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February 2012 Skies

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February Skies

By Dick Cookman

Highlights: Comet Journal, Martian Landers, Meteor Showers, Fat Tuesday, Leap Day, Planet Plotting, February Moon

Focus Constellations: Cassiopeia, Cepheus, Draco, Ursa Minor, Ursa Major, Lynx, Cancer, Gemini, Orion, Auriga, Taurus, Camelopardalis, Perseus

Comet Journal

Sun-grazing Comet C/2011 W3 (Lovejoy) survived passage through the atmosphere of the Sun and emerged as a major comet. After Christmas it retreated far from the Sun and has now decreased to magnitude +14.0.

Sixth magnitude Comet C/2009 P1 (Garradd) is in northern Hercules and will pass by the globular cluster M-92 on February 3rd. It will move into Draco in mid-February as it orbits above the solar system. It passed above the Sun (perihelion) on December 23rd and is expected be closest to Earth when it passes above our orbit on March 5, 2012 possibly reaching maximum brightness. It will then slowly dim in the Spring as it travels outward in the Solar System.

Martian Landers

Opportunity discovered a site where it will be well positioned for survival of the Martian winter. Since it is exploring a region which is closer to the equator than that of its cohort Spirit, orientation toward the Sun was not a factor in previous winters. However the dust buildup on its solar panels currently requires that they are positioned so as to maximize solar gain. The rover achieved a northward tilt of 15 degrees at a site called Greeley Haven in honor of a recently deceased team member, planetary geologist Ronald Greeley. The site is on the north end of Cape York on the western rim of Endeavor Crater.

The Martian winter solstice is on March 30, 2012 when the sun will be at its lowest altitude in the northern sky. The rover will be favorably positioned to continue with its winter science projects, including analysis of the nature of the nature of the core of Mars.

This radio Doppler tracking experiment seeks to measure tiny wobbles in the rotation of Mars known as precession and nutation. These result from gravitational effects of nearby planetary bodies, moons, and asteroids and can be influenced by variations in the planet's interior. The study requires many weeks of radio-tracking the motion of a point on the surface of Mars to measure changes in the spin axis of the planet. The rover's immobility during winter provides an ideal opportunity for this type of study.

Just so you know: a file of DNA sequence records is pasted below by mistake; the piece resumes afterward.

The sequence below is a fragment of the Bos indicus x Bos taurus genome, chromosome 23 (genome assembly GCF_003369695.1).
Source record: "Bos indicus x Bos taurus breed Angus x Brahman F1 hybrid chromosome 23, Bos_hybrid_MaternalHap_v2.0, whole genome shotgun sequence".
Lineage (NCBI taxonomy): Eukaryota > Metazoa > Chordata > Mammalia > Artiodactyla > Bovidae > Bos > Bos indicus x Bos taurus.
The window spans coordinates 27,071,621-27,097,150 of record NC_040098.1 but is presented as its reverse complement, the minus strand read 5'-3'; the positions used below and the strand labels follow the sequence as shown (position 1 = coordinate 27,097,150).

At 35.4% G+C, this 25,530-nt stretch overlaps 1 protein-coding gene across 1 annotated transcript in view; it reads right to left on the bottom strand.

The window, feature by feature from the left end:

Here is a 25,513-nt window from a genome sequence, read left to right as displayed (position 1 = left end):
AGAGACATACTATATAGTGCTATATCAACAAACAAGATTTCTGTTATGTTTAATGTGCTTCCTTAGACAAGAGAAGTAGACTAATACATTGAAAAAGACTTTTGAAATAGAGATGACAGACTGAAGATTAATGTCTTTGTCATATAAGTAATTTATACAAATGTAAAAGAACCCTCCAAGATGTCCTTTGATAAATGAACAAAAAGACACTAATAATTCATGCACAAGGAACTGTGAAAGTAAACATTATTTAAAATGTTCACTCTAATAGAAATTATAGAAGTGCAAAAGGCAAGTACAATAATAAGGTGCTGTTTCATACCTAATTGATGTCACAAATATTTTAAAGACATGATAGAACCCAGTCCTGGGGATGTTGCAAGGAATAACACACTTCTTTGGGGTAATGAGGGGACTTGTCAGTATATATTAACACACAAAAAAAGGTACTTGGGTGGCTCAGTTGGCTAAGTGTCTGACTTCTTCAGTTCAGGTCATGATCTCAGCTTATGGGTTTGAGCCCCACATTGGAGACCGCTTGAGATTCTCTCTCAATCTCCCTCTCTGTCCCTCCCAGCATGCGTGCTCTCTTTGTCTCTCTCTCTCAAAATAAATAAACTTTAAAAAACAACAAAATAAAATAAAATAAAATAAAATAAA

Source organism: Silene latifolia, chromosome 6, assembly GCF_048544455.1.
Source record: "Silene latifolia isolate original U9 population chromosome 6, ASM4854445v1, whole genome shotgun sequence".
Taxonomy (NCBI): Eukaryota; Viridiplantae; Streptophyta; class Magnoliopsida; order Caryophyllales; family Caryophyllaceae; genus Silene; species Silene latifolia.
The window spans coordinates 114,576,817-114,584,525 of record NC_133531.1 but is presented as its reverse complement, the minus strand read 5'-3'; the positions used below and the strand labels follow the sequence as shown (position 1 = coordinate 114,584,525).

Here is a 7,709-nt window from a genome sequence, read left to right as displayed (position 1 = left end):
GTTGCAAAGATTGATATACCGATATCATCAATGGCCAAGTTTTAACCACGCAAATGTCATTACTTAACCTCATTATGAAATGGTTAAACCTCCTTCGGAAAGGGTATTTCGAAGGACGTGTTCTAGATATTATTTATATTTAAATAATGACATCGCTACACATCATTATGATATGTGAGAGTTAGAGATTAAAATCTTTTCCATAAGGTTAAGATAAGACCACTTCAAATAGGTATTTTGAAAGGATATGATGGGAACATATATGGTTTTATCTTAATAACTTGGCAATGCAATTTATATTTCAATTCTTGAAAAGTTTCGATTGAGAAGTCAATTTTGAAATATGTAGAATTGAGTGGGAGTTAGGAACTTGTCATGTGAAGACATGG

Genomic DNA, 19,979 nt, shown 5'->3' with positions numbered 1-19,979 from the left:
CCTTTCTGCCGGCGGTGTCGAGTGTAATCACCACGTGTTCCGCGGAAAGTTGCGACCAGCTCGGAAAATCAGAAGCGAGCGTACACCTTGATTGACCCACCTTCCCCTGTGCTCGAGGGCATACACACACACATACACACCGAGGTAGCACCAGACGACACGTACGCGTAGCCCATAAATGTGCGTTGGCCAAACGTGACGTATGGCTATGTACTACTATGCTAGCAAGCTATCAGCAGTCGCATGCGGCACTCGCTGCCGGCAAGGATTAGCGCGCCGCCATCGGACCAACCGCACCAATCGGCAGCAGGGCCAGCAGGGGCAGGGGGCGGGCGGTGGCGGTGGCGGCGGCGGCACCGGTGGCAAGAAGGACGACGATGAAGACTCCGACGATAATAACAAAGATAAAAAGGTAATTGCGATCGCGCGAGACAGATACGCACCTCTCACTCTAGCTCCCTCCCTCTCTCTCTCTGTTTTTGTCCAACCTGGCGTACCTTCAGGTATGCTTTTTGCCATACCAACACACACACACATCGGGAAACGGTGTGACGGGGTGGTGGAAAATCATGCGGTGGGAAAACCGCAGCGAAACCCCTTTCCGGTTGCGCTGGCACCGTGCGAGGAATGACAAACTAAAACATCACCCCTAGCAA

Other projects to be completed this winter include preparation of a mosaic panorama of Greeley Haven and detailed investigation of the nearby rock outcrop.

Meteor Showers

Meteor Showers in February are limited to the Alpha Centaurids of the southern hemisphere on the 8th as there are none of significance in the northern hemisphere. In contrast the Quadrantid Shower of early January was quite spectacular for some observers with meteor counts approaching 150 per hour in some localities.

Fat Tuesday

Ash Wednesday is the beginning of Lent, the lengthy fast recognizing that of Moses, Elijah, and Jesus. The day preceding Lent is celebrated as Marti Gras (which is French for Fat Tuesday), a day devoted to eating extra rich foods in preparation for Lent.

The 40 days of Lent end on the day before Easter which is celebrated on the first Sunday following the first full moon following the Spring Equinox. Since the first full moon after the Spring Equinox on Mar. 20th is on Friday, April 6th, Easter Sunday is on the 8th and Good Friday is on the day of the Full Moon. Counting back 40 days (excluding Sundays but including leap day), Ash Wednesday is on February 22nd making Fat Tuesday fall on the 21st. Oh what a tangled web we weave.

Leap Day

Since it takes the Earth 365+ days to circuit the Sun, the Gregorian calendar includes 365 days in a year and 366 days every 4 years so that the calendar is synchronous with the Sun and we don't eventually end up with New Years Day in July.

Staying synchronous also requires that leap day is added in all years divisible by 4 except for those divisible by 400. The result is that 97 leap days are added every 400 years and we end up with 365+97/400 (365.2425) days per year.

Planet Plotting